FRE0 saidProbably there will never be total agreement on this. However, I've read a book on competitive swimming. According to the author, very slow repetitions result in muscles that are unable to contract quickly and are detrimental to swimming. Probably such slow repetitions would also be detrimental to running or any type of activity which requires muscles to contract quickly. However, slow repetitions may be the most effective way to build muscle mass.

    Personally, I would prefer balance. It may be necessary to decide between having massive muscles and having muscles which can contract quickly for running, jumping, swimming, throwing a ball, etc., or having some compromise between the two. From the standpoint of physical appearance, it is not necessary to have the biggest possible muscles. For example, many swimmers look very attractive and they are not heavily muscled. They tend to be lean and the muscles they do have show very well even though they are not massive.


    RespectablyBuffed saidDefinetly controlled. Fast or slow.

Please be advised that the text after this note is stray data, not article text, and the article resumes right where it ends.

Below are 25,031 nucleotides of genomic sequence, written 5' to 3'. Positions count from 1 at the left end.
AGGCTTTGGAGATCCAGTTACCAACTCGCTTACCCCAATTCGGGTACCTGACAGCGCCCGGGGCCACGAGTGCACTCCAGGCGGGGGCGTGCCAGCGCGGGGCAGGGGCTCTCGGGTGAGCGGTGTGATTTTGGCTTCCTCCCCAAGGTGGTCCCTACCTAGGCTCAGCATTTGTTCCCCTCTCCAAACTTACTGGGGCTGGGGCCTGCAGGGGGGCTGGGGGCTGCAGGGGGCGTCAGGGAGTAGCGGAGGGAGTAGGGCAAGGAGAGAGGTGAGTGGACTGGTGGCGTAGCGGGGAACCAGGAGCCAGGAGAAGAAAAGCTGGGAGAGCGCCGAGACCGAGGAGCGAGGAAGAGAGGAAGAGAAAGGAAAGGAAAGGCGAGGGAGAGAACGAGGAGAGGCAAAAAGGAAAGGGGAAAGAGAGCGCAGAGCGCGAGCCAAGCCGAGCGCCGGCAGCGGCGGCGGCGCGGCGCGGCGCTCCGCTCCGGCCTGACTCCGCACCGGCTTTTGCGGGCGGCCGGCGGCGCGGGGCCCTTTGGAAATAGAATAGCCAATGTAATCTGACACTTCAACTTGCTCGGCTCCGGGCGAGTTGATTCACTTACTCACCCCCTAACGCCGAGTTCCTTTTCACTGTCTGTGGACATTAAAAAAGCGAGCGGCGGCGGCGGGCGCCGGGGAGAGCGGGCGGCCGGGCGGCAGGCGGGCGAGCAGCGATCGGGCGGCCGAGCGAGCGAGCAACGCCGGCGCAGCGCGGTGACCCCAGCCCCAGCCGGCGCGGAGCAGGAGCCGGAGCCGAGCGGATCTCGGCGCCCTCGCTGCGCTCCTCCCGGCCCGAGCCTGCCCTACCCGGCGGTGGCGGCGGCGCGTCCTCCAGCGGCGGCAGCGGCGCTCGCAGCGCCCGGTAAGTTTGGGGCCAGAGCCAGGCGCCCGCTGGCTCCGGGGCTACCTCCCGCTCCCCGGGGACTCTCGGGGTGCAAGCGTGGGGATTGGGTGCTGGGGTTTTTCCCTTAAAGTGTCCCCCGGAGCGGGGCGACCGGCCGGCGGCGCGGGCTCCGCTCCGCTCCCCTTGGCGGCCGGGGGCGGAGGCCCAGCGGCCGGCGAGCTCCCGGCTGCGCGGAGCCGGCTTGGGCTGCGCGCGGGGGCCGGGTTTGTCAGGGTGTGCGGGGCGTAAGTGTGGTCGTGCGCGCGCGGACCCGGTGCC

Yes, Im only trying to put on a few more pounds of muscle because I feel too skinny but I feel as though Im just only getting more define.

    I'm a runner who stopped to put on some weight. When I squat with weights and do weight leg exercises I'm able to do them faster because of the already developed strength and my gluts down to my hammier seem to be getting bigger.

    But I go slow with the bench press and the inclined bench press and my chest and arms are the same. I've had 2 friends tell me they do fast reps to build muscle but they've been doing body building for a long time already since High School and College.